Presentation on theme: "-What are the assigned energy source’s? -How much energy does biomass fuels currently produce in Texas? -How important is biomass source of energy likely."— Presentation transcript:
-What are the assigned energy source’s? -How much energy does biomass fuels currently produce in Texas? -How important is biomass source of energy likely to become? -What are the advantages and dis advantages? -What is the position of the local electric company regarding biomass as any energy source? -Are the sources for biomass energy constant and reliable? -Will the technology be improved in the next 15 years? - Is the biomass resources affordable? -How does Biomass energy affect the environment?
What is Biomass Fuel? - Biomass is plant material, vegetation, or agricultural waste used as a fuel or energy source. - Because biomass is made of plant material, which absorbs the sun’s energy in a process called photosynthesis, we can also describe biomass as an indirect form of solar energy. - Biomass is also more environmentally friendly. Compared to fossil fuels, biomass burns more cleanly, releasing fewer harmful emissions into the atmosphere.
Quick Biomass Facts Biomass is one of the oldest forms of energy known to humanity. Biomass is a renewable source of energy. Biomass resources in the form of agricultural crops and waste from forestry and industrial processing currently provide about 14% of the world’s primary energy supplies. Worldwide, biomass is the fourth largest energy resource after coal, oil, and natural gas. There is a consensus among scientists that biomass fuels used in a sustainable manner result in no net increase in atmospheric carbon dioxide (CO2). Using biomass rather than fossil fuels can help avoid acid rain and global warming.
Biomass fuels have been around since the beginning of time. 1800’s Wood was the primary heat source for cooking, heating, creating steam for industry and home 1890 Coal displaced wood for steam generation. 1900 Ethanol, competed with gasoline to be the primary fuel for cars. 1910 Most rural homes use wood, in town homes use coal and displaces wood as primary heat source.
Biomass fuels have been around since the beginning of time. (Cont.) 1930 Over half of all Americans live in cities in buildings heated by coal. Rural Americans still heat their houses and cook with wood. Diesel and gasoline are firmly established as the fuel for trucks and automobiles. Street cars run on electricity, generated from fossil fuels. Railroads and boats use coal and diesel fuel. 1950 Electricity—generated using coal and other fossil fuels, like natural gas—have displaced wood heat in most homes and commercial buildings. 1970 The Energy Crisis forces petroleum-dependent energy users to reconsider biomass fuels. Today Concern about dwindling natural resources, global warming, high energy prices, and pollution make biomass an attractive solution to our ongoing energy problems.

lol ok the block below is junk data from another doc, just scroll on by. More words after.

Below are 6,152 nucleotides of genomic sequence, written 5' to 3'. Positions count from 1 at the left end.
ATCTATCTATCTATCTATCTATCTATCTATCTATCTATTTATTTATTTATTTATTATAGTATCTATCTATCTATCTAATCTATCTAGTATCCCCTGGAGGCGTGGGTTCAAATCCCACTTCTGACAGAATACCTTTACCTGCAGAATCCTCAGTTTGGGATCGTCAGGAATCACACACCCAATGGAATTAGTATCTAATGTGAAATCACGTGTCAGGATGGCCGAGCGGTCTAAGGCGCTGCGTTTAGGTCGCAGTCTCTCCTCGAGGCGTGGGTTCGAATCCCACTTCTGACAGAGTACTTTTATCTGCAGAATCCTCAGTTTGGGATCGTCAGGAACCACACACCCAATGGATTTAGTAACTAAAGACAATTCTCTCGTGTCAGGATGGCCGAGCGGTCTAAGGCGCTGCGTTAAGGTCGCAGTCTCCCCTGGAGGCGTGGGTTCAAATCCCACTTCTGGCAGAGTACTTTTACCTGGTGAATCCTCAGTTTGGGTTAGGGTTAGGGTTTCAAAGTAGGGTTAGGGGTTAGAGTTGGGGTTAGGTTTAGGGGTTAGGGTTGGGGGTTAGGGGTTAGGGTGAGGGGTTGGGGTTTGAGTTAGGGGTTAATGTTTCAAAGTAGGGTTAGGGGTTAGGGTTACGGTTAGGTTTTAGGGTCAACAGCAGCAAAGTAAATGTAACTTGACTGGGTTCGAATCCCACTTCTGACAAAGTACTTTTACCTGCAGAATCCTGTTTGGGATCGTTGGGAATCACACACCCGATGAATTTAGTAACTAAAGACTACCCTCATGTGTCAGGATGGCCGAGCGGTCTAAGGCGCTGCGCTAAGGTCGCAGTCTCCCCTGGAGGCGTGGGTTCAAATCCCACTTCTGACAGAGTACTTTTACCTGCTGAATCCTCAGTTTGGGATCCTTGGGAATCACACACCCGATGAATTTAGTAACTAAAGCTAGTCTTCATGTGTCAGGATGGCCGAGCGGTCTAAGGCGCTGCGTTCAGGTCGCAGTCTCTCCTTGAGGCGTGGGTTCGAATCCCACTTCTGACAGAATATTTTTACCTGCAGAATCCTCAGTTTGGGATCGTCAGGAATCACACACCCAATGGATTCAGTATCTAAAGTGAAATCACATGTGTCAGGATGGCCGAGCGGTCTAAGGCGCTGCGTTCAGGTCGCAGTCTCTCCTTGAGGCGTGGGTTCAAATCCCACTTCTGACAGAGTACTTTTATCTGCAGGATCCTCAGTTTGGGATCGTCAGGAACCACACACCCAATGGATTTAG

How Much Biomass Is Used for Fuel? Biomass fuels provide about 4% of the energy used in the United States. Researchers are trying to develop ways to burn more biomass and less fossil fuels. Using biomass for energy may cut back on waste and greenhouse gas emissions.
Pro / Con * 1 barrel of crude (42 gallons) — 5,800,000 Btu * 1 gallon of gasoline — 124,000 Btu * 1 gallon of diesel fuel — 139,000 Btu * 1 cubic foot of natural gas — 1,026 Btu * 1 gallon of propane — 91,000 Btu * 1 short ton of coal — 20,681,000 Btu * 1 kilowatt hour of electricity — 3,412 Btu * 1 barrel of crude (42 gallons) - 5,800,000 Btu * 1 gallon of Ethanol - 76-84,000 Btu * 1 gallon of diesel fuel — 139,000 Btu * 1 cubic foot of natural gas — 1,026 Btu * 1 gallon of propane — 91,000 Btu * 1 short ton of coal — 20,681,000 Btu * 1 kilowatt hour of electricity — 3,412 Btu
Some landfills simply burn the methane gas in a controlled way to get rid of it. But the methane can also be used as an energy source. Landfills can collect the methane gas, treat it, and then sell it as a commercial fuel. It can then be burned to generate steam and electricity. Landfill Gas Energy Projects Today, there are almost 400 operating landfill gas energy projects in the United States. California has the most landfill gas energy projects in operation (73), followed by Illinois (36), and Michigan (27).